If you’re a dog person – well, ok, of course you are cuz who else would read this review? – you probably already know Alexandra Horowitz’s book Inside of a Dog. Her new book is a drill-down on maybe the key component of a dog: the magical wonders of its sniffer.
I wrestled with the title a bit, Being a Dog, thinking maybe the subtitle was more accurate, Following the Dog into a World of Smell, as Horowitz really does exactly that. She is not content to passively observe dogs sniffing things out: bad guys, drugs, cancer, truffles – but spends a lot of time looking at what smelling actually is and works very hard to develop her own sniffing skills. This includes hours/weeks of huffing vials full of molecules – scents are molecules – but also includes getting down on all fours to snort things like fire hydrants and pools of unknown liquids: first left nostril, then right nostril. Yes, they’re each different. By only halfway thru the book, I too was developing the habit of sniffing my environment. You can gather an incredible amount of information from the invisible scents that waft & settle around you, but it takes practice. So far, categories I’ve nailed down are “Air” and “Things made of bacon”, but based on Horowitz’s progress (which by the end of the book is pretty impressive) I have a distant hope for Wolverine-like keenness.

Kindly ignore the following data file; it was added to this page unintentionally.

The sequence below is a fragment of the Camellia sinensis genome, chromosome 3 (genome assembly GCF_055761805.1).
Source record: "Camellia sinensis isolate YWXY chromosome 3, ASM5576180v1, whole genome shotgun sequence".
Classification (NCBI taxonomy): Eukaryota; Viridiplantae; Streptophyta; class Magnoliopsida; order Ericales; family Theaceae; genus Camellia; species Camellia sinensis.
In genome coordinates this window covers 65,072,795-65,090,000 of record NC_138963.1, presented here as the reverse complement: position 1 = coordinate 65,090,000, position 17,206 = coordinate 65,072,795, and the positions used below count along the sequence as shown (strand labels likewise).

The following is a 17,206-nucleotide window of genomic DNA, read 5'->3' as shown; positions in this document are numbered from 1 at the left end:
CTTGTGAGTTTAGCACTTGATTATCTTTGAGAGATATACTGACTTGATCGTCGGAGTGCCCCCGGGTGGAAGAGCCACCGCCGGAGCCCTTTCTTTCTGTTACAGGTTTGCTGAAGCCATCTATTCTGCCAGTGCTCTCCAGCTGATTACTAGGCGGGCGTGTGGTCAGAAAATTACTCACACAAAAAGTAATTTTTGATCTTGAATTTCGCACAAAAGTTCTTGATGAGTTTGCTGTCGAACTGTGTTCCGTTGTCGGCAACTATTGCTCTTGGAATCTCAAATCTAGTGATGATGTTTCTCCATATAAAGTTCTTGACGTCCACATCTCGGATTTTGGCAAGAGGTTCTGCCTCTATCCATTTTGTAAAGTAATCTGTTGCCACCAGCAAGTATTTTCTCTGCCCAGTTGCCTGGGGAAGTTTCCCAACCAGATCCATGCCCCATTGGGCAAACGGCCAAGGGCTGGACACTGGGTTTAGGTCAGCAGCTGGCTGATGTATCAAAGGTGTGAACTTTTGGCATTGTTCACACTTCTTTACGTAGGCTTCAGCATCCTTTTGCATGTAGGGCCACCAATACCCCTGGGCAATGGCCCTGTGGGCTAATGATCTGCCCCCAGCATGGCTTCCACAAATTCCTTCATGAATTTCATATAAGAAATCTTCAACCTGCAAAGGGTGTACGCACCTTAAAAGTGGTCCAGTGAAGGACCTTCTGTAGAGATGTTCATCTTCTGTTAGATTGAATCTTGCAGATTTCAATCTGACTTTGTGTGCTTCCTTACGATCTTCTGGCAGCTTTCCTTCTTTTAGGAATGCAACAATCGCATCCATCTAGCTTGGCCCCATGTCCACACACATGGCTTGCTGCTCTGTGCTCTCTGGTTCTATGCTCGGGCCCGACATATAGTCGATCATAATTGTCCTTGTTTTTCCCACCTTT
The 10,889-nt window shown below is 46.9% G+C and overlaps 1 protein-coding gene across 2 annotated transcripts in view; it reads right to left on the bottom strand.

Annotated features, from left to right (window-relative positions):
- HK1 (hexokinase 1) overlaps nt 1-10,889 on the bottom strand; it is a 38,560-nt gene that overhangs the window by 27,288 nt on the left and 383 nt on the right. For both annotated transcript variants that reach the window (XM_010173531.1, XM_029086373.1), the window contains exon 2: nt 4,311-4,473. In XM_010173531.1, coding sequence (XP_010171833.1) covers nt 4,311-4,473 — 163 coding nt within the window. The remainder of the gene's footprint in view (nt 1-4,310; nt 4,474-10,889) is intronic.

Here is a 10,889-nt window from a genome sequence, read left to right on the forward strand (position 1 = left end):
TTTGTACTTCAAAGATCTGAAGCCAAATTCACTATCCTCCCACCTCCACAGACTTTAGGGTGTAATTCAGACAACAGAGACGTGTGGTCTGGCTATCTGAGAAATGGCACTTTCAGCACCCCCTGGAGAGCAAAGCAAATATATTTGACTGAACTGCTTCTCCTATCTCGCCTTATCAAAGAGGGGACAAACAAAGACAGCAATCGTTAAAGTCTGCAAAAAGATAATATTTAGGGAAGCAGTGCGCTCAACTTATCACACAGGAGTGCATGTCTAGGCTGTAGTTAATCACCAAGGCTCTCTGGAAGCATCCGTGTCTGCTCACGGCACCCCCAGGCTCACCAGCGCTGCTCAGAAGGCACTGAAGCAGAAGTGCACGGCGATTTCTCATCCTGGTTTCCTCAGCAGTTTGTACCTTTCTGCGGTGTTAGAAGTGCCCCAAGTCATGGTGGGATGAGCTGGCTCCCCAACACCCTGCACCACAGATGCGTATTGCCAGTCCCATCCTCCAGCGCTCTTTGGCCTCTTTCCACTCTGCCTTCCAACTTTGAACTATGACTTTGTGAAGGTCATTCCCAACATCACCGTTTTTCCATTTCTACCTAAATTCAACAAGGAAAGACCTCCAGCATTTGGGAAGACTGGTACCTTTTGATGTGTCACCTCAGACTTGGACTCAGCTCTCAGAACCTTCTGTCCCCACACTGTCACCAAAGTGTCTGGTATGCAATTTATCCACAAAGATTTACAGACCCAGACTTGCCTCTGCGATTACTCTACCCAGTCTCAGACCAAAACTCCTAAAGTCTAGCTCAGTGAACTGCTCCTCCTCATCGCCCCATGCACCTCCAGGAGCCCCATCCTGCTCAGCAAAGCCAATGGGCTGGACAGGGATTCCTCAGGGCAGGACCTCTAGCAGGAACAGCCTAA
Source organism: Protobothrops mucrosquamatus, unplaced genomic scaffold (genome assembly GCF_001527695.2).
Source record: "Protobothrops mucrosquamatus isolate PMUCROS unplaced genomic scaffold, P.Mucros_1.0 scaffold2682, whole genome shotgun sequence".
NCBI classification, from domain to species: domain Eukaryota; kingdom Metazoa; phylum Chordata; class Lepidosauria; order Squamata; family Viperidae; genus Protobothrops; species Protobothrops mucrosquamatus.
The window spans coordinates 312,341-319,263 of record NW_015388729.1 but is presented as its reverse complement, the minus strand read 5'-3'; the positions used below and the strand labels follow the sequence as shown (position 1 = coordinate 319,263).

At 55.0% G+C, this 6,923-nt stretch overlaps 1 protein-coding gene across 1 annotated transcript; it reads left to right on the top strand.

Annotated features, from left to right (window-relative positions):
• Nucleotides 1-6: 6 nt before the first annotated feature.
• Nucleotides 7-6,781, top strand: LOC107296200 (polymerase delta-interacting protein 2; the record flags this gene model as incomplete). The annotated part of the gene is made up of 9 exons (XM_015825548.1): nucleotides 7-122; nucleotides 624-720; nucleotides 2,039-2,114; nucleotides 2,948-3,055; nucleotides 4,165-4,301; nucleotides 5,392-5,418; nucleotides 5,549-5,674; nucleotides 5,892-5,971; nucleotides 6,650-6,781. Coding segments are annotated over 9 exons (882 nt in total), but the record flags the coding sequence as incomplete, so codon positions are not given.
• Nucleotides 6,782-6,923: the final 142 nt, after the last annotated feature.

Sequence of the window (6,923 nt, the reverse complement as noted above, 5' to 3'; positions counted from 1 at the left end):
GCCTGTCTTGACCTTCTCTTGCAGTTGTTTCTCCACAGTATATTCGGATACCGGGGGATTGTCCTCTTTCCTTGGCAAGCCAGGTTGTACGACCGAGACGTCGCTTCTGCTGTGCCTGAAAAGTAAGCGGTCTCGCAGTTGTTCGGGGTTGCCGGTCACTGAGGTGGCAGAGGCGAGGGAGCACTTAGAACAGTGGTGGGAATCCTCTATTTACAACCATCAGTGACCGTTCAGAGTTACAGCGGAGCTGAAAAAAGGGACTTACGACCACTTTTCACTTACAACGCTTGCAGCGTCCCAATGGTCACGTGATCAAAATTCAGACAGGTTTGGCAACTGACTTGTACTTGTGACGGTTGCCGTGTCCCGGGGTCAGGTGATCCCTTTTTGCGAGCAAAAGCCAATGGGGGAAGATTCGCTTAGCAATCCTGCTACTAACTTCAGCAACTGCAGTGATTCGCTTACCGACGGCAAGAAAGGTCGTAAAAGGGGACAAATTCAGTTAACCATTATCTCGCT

That’s the first thing you learn from this book, that you can (and should) develop your own under-used sniffing abilities. It’s like growing a third eye in the middle of your face that connects directly to your brain. (It’s true and in the book.) The other thing you learn is that you will never ever match a dog’s ability. Any dog. The notion that only trained dogs can sniff out bad guys, drugs, cancer and truffles is quite false. The training dogs receive is all about teaching them which of the trillions of molecules they are aware of will get them their tennis ball: bark when you find THIS molecule. That’s why the title is actually perfect: trillions of scent molecules but only one tennis ball. That’s what being a dog is like.